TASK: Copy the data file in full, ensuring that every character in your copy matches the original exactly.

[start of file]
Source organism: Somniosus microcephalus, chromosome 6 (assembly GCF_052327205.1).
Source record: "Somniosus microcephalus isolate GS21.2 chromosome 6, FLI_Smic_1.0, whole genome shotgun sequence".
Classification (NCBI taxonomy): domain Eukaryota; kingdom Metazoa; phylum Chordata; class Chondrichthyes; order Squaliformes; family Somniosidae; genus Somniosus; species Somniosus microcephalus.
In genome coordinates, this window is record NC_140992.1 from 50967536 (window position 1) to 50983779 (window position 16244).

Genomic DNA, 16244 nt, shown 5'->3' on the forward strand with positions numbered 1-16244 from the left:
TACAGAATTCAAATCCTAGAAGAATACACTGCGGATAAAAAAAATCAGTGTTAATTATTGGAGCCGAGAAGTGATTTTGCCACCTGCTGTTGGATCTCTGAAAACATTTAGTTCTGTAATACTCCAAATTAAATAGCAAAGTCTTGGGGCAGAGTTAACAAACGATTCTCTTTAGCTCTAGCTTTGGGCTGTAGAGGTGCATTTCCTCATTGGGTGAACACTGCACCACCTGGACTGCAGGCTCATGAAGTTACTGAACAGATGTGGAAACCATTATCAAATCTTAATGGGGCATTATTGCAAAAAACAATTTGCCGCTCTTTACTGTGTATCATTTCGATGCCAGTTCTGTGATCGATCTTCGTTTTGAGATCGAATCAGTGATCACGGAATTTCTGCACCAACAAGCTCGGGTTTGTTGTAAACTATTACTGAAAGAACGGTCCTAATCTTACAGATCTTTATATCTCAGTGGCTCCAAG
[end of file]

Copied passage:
Source organism: Somniosus microcephalus, chromosome 6 (assembly GCF_052327205.1).
Source record: "Somniosus microcephalus isolate GS21.2 chromosome 6, FLI_Smic_1.0, whole genome shotgun sequence".
Classification (NCBI taxonomy): domain Eukaryota; kingdom Metazoa; phylum Chordata; class Chondrichthyes; order Squaliformes; family Somniosidae; genus Somniosus; species Somniosus microcephalus.
In genome coordinates, this window is record NC_140992.1 from 50967536 (window position 1) to 50983779 (window position 16244).

Genomic DNA, 16244 nt, shown 5'->3' on the forward strand with positions numbered 1-16244 from the left:
TACAGAATTCAAATCCTAGAAGAATACACTGCGGATAAAAAAAATCAGTGTTAATTATTGGAGCCGAGAAGTGATTTTGCCACCTGCTGTTGGATCTCTGAAAACATTTAGTTCTGTAATACTCCAAATTAAATAGCAAAGTCTTGGGGCAGAGTTAACAAACGATTCTCTTTAGCTCTAGCTTTGGGCTGTAGAGGTGCATTTCCTCATTGGGTGAACACTGCACCACCTGGACTGCAGGCTCATGAAGTTACTGAACAGATGTGGAAACCATTATCAAATCTTAATGGGGCATTATTGCAAAAAACAATTTGCCGCTCTTTACTGTGTATCATTTCGATGCCAGTTCTGTGATCGATCTTCGTTTTGAGATCGAATCAGTGATCACGGAATTTCTGCACCAACAAGCTCGGGTTTGTTGTAAACTATTACTGAAAGAACGGTCCTAATCTTACAGATCTTTATATCTCAGTGGCTCCAAG